One aspect I like about the Sydney Internship Summer Program is that our class attends museums as part of a hands-on learning experience. The State Library of New South Wales (the state Sydney is located in) is currently hosting the World Press Photo. The photos were dynamic illustrations of various issues from environmental to ethical. Our class went one afternoon but since I was out at the rehab center for my internship, I went another day. It was nice to go with a friend and wander the gallery to see what was in store. We needed to write about one of the photos that spoke to us. It was a creative assignment that challenged us to consider what happened immediately before, during and after the photo was taken. I chose to talk about a picture where four women placed their hands on a rare breed of rhino in Kenya. The caption beside the photo read that the specific breed of rhinos in Kenya is nearly extinct because of poachers. I can only imagine how jaw-dropping it must have been to see that breed of rhino in person and have the opportunity to touch it's face, feeling the rough skin. The photos were thought provoking and I'm so glad our class was required to attend. Otherwise I would have missed out on a great exhibit here in Sydney.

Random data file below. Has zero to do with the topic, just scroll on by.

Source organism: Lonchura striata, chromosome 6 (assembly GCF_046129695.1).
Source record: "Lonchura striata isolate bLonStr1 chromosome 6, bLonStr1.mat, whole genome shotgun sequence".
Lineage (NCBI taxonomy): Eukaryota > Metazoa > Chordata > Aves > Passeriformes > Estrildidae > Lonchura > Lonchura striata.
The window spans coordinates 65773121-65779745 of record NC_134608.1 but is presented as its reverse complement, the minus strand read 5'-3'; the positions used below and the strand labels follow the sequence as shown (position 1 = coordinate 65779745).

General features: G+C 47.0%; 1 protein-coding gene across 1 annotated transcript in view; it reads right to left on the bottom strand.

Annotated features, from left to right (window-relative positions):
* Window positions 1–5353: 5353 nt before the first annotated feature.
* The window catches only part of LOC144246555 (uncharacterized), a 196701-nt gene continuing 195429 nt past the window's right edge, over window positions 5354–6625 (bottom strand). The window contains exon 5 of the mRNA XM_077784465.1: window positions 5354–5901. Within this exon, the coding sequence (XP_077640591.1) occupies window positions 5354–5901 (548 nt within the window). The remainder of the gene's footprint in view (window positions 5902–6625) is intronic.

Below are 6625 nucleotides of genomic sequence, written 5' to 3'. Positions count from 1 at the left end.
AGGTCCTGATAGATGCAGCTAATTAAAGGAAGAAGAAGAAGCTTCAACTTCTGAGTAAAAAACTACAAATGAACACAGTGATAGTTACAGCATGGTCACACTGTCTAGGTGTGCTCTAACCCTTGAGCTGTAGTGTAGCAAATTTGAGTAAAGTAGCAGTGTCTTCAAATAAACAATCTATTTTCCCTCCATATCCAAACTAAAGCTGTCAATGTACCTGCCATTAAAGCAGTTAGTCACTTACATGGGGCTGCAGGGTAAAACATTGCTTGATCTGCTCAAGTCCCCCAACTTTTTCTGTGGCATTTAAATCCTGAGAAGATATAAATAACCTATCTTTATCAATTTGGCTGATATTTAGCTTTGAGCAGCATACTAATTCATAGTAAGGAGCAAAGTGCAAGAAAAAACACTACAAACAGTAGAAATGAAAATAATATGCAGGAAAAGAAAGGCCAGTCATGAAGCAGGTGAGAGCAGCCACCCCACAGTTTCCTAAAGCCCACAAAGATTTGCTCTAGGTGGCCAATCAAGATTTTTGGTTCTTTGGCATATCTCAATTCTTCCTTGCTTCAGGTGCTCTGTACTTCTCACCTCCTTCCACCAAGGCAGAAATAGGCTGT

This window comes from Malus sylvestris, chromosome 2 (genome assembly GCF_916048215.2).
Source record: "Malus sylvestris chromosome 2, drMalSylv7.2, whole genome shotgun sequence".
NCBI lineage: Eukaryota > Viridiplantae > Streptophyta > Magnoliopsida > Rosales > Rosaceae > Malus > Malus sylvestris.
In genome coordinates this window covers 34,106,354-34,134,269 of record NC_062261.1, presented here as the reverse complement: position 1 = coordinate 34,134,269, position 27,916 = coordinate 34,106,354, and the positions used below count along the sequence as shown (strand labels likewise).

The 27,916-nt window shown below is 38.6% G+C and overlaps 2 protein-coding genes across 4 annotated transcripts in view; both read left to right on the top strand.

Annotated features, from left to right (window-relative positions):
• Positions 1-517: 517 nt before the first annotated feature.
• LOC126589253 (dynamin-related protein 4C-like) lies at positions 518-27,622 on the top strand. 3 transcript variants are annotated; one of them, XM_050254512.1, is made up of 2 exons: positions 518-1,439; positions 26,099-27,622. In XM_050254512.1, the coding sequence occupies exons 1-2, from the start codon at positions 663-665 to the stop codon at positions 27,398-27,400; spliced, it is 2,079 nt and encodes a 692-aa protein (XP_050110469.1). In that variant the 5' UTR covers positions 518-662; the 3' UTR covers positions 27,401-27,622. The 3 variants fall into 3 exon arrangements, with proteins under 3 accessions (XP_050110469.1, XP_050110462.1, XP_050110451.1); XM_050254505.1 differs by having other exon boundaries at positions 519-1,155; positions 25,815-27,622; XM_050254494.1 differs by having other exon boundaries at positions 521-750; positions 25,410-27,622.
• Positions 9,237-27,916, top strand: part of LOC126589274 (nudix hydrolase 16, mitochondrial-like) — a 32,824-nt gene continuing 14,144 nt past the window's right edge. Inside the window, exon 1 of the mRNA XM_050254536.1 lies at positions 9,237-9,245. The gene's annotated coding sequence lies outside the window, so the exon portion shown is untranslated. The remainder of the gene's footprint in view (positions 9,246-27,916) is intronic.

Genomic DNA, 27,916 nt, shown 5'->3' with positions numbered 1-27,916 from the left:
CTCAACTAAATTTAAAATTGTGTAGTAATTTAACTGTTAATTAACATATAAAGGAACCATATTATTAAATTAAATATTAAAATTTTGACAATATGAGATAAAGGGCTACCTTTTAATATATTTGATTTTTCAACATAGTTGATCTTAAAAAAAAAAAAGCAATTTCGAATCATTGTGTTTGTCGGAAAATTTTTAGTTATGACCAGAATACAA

Another museum that we went to was the Sydney Jewish Museum. While we weren't on an official tour, which would have included a discussion with a Holocaust survivor and so forth, it was interesting to weave our way through the exhibits. The Sydney Jewish Museum talked about the Jewish presence in Australia prior to, during and after the War. Mick, our teacher, met us outside the museum to give us a run-through of what he felt were the key exhibits to key in on during our tour. I'm grateful he did that, because some of the sections were tucked away and I feel I may have overlooked them had I not been looking for them. The exhibit that stood out to me was the one to remember the children of the Holocaust. There was a water display that dripped one drop, a tear-drop if you will, to mourn all the children lost. There were photos of some of the children. The caption there read that these photos may be the only evidence that these children existed at all. As someone who wants to work with children as a therapist in her professional field, I was moved by the reality of the War's affect on the world. Overall, it was a great day at the Sydney Jewish Museum.
Michelle Handy is a student at Gwynedd Mercy University and is blogging from her summer abroad with the Sydney Internship Program Summer in Sydney, Australia.